I was talking with an 80-year-old gentleman this morning. He said his grandparents had a huge garden, cows, chickens, goats, pigs, sheep, you-name-it they had it and they ate it. They never went to a grocery store. His grandmother made biscuits every single morning. When someone brought in a loaf of bread one day, his grandfather picked it up and threw it out to the pigs and said, “We eat biscuits in this house!” When his mother grew up, she didn’t want to make biscuits every morning, so she bought bread.

We can imagine the rest of the story. His mother made more trips to the grocery store and less trips to the garden. To make gardening easier, the store began to carry chemical fertilizers. People began to think it was too much work to do the smelly job of getting manure from the barn and spreading it on the garden every fall. And as the story goes, we see the progression of agriculture from family farms to massive commercial crops, tons of fertilizers, pesticides, herbicides, antibiotics, genetically modified plants and seeds, and very high tech machinery. And we see the people beginning to rely on the grocery store more and more.

Inside the house, we see another scenario. When the kids got sick, grandmothers made and feed them bone broth or chicken soup and put the kid to bed until they got well. When the kids grew up, they found bottles of aspirin in the store that made the fevers go away. They didn’t have to slave over a hot stove or mess with bones or cooking chicken carcasses. The stores and doctors were able to get more and more kinds of pills. We see the progression of family medicine going from cures in the farmer’s kitchen to pharmacies full of antibiotics and medicines with all kinds of side effects. Now, we have multitudes of diseases with no-known-cause and no-known-cure.

Today, our diet is far from the farm. We make more trips to the pharmacy than the garden. We watch our loved ones go to drug stores with prescriptions for more and more medicine; we watch too many of our children becoming “chunky monkeys” then obese adults; we buy gym memberships and never get in shape; we watch loved ones go through battles with diseases of modern living while aging.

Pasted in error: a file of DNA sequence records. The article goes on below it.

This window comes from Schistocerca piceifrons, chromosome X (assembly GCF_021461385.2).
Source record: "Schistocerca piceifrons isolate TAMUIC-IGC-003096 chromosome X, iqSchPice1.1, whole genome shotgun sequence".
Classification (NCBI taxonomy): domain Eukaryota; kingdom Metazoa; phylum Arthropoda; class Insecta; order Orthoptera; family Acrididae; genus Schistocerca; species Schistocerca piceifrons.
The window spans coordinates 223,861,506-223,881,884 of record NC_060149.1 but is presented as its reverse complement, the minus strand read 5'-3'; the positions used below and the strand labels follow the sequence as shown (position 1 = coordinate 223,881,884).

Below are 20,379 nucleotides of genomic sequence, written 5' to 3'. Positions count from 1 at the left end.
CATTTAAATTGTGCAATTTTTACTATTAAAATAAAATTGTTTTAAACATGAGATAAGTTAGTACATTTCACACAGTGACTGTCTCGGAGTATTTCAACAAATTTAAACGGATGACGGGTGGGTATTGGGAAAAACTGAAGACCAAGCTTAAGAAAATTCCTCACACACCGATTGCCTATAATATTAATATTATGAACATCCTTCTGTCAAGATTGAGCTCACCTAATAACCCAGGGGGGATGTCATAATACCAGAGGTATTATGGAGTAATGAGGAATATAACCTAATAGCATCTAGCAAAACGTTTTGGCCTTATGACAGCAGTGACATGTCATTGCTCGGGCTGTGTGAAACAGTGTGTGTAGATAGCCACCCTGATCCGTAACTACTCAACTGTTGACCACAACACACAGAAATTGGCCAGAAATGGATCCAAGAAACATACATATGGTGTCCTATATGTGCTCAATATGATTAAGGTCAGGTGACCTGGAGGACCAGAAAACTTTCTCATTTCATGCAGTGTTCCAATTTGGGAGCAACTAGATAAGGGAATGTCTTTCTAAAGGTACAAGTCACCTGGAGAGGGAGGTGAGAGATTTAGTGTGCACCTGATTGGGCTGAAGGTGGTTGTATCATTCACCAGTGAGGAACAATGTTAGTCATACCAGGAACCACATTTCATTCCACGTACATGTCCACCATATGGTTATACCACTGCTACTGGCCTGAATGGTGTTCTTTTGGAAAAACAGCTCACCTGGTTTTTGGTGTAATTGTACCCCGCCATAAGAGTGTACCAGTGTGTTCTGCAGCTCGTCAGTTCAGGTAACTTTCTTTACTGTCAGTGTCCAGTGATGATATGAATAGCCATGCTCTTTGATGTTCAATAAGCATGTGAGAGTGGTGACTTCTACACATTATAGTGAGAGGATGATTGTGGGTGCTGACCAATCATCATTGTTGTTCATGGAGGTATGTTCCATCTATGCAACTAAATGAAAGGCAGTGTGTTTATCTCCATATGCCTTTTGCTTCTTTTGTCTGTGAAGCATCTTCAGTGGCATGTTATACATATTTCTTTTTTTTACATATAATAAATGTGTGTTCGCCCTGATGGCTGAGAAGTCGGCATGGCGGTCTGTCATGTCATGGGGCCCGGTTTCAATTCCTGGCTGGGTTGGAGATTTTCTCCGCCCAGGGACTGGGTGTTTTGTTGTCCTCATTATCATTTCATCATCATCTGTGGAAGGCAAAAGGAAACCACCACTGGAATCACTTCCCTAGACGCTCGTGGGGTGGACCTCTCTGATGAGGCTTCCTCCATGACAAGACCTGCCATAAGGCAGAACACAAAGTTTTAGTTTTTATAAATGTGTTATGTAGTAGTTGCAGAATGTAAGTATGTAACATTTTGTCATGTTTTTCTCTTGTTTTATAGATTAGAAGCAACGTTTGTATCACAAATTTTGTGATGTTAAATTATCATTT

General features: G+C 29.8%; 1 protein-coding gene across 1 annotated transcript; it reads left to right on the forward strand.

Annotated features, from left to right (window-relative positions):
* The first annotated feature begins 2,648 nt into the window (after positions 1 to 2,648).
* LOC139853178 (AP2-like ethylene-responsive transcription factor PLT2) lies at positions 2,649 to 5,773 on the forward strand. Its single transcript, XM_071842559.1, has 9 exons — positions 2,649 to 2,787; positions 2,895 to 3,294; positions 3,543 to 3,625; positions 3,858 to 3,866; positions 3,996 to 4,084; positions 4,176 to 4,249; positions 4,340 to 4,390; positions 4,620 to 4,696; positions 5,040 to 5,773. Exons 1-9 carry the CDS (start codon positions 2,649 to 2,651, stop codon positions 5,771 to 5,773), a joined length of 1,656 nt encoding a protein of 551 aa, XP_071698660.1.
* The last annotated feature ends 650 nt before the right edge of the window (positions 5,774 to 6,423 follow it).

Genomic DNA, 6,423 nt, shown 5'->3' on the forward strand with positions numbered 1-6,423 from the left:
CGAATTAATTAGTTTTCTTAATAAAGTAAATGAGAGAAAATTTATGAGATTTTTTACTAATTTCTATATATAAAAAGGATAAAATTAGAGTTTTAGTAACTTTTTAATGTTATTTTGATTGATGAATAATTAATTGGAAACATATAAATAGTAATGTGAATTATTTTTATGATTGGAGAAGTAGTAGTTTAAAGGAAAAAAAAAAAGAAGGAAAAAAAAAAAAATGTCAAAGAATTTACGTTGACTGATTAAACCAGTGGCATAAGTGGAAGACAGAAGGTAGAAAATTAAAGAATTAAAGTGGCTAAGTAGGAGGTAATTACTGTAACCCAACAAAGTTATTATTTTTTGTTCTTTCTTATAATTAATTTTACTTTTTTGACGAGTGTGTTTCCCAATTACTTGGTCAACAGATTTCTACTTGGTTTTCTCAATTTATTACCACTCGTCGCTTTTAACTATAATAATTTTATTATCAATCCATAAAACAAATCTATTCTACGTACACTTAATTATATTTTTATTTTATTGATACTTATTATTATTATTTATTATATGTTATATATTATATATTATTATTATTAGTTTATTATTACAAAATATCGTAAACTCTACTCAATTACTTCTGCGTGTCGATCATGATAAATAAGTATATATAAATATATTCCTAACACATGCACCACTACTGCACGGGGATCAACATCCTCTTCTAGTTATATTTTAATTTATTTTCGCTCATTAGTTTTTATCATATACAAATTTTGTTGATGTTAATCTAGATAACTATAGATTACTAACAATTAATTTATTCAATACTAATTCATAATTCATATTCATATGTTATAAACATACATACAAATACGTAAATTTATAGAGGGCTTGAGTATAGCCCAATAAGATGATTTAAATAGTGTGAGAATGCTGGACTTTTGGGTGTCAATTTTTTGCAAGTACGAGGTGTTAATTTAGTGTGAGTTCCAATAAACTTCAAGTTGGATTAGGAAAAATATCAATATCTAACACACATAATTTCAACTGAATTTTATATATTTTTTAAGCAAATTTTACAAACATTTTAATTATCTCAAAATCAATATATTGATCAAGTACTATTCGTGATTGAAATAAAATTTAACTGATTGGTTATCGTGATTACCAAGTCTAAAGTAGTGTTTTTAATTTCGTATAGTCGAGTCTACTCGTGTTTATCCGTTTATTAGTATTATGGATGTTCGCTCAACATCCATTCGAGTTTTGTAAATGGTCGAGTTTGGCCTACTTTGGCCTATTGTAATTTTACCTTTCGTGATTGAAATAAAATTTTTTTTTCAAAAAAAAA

If we’re going to find the answer to today’s “sick and tiredness” we’re going to have to go to the cellular level; to the DNA, the genes and even deeper to the protector of DNA; the telomere. Let’s remember that the telomere sits on the end of the DNA strand like the plastic end of a shoelace. The telomere protects the DNA strand from unraveling. When the DNA unravels, the cell dies.

The longer the telomere, the younger the cell. At conception, the length of our telomeres is 15,000 bases long. Each time the cell divides, a piece of telomere is lost. By the time we’re born, our telomeres are 10,000 bases long. We’ve used up one third of them just getting here. When the telomere gets down to 5,000 bases long, the cell dies. That’s why we need to keep them growing longer as much as possible.

There are two types of things we need to know about taking charge of our telomeres. First, is how to get them to grow? Eating fresh cruciferous, sulfur-containing vegetables, like asparagus, bok choy, arugula, collards, kale, mustard, radishes, turnips, and broccoli give many vitamins and minerals that are not in our favorite vitamin pill. Good sleep and moderate exercise join in. Water drinking makes it all flow together and work nicely. Prayer and meditation add the spiritual component to healthy telomeres in a dynamic way.

On the other hand, pesticides, smoking, processed and artificial nutrients, and lack of sleep take a hatchet to our telomeres.

Many labs in the world are researching the science of telomere lengthening. There is a way of eating that is growing in popularity. We are presenting and teaching these here at Family HELM Health Center. As we learn what we can do to affect the length of our telomeres, we will be getting back closer to the farm staying younger longer and heal faster.

On July 15 and 28, I’m presenting “DNA and Telomeres” from 6 p.m. to 7 p.m., $20. Tuesdays 6 p.m. to 8:30 p.m. in July is the “Keto Kitchen Workshop” for ultimate weight loss and healing, $97.

Until then … take charge.

(Sylvia J. Harral is a digestive health specialist and Michele Stewart-Buller is a pilates master trainer. They each have more than 15 years experience. Send your questions by e-mail to familyhelm@hotmail.com; by mail to Family HELM Health Center, 379 N. Hockett St., Porterville, CA, 93257; or by phone at 202-9105.)

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